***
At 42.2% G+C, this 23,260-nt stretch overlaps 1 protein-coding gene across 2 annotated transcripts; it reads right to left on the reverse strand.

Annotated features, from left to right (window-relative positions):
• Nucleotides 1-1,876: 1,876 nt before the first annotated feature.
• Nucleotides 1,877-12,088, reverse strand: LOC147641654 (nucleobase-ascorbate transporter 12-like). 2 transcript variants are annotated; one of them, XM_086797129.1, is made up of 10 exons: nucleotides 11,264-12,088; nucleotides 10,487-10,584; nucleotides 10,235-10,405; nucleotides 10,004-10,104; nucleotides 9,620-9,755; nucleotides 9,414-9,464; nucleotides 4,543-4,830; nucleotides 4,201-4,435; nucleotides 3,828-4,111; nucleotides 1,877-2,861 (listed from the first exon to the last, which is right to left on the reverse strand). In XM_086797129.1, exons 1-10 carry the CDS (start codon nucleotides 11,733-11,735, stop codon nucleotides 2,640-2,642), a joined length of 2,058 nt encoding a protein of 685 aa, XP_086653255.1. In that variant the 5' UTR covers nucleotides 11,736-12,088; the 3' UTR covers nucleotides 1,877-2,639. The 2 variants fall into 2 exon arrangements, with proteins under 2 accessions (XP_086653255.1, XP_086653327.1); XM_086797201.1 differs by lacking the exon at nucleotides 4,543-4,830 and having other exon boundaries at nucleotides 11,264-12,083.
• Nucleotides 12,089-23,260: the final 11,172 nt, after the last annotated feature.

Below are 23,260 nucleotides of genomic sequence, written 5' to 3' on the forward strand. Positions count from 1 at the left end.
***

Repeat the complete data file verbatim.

At 42.2% G+C, this 23,260-nt stretch overlaps 1 protein-coding gene across 2 annotated transcripts; it reads right to left on the reverse strand.

Annotated features, from left to right (window-relative positions):
• Nucleotides 1-1,876: 1,876 nt before the first annotated feature.
• Nucleotides 1,877-12,088, reverse strand: LOC147641654 (nucleobase-ascorbate transporter 12-like). 2 transcript variants are annotated; one of them, XM_086797129.1, is made up of 10 exons: nucleotides 11,264-12,088; nucleotides 10,487-10,584; nucleotides 10,235-10,405; nucleotides 10,004-10,104; nucleotides 9,620-9,755; nucleotides 9,414-9,464; nucleotides 4,543-4,830; nucleotides 4,201-4,435; nucleotides 3,828-4,111; nucleotides 1,877-2,861 (listed from the first exon to the last, which is right to left on the reverse strand). In XM_086797129.1, exons 1-10 carry the CDS (start codon nucleotides 11,733-11,735, stop codon nucleotides 2,640-2,642), a joined length of 2,058 nt encoding a protein of 685 aa, XP_086653255.1. In that variant the 5' UTR covers nucleotides 11,736-12,088; the 3' UTR covers nucleotides 1,877-2,639. The 2 variants fall into 2 exon arrangements, with proteins under 2 accessions (XP_086653255.1, XP_086653327.1); XM_086797201.1 differs by lacking the exon at nucleotides 4,543-4,830 and having other exon boundaries at nucleotides 11,264-12,083.
• Nucleotides 12,089-23,260: the final 11,172 nt, after the last annotated feature.

Below are 23,260 nucleotides of genomic sequence, written 5' to 3' on the forward strand. Positions count from 1 at the left end.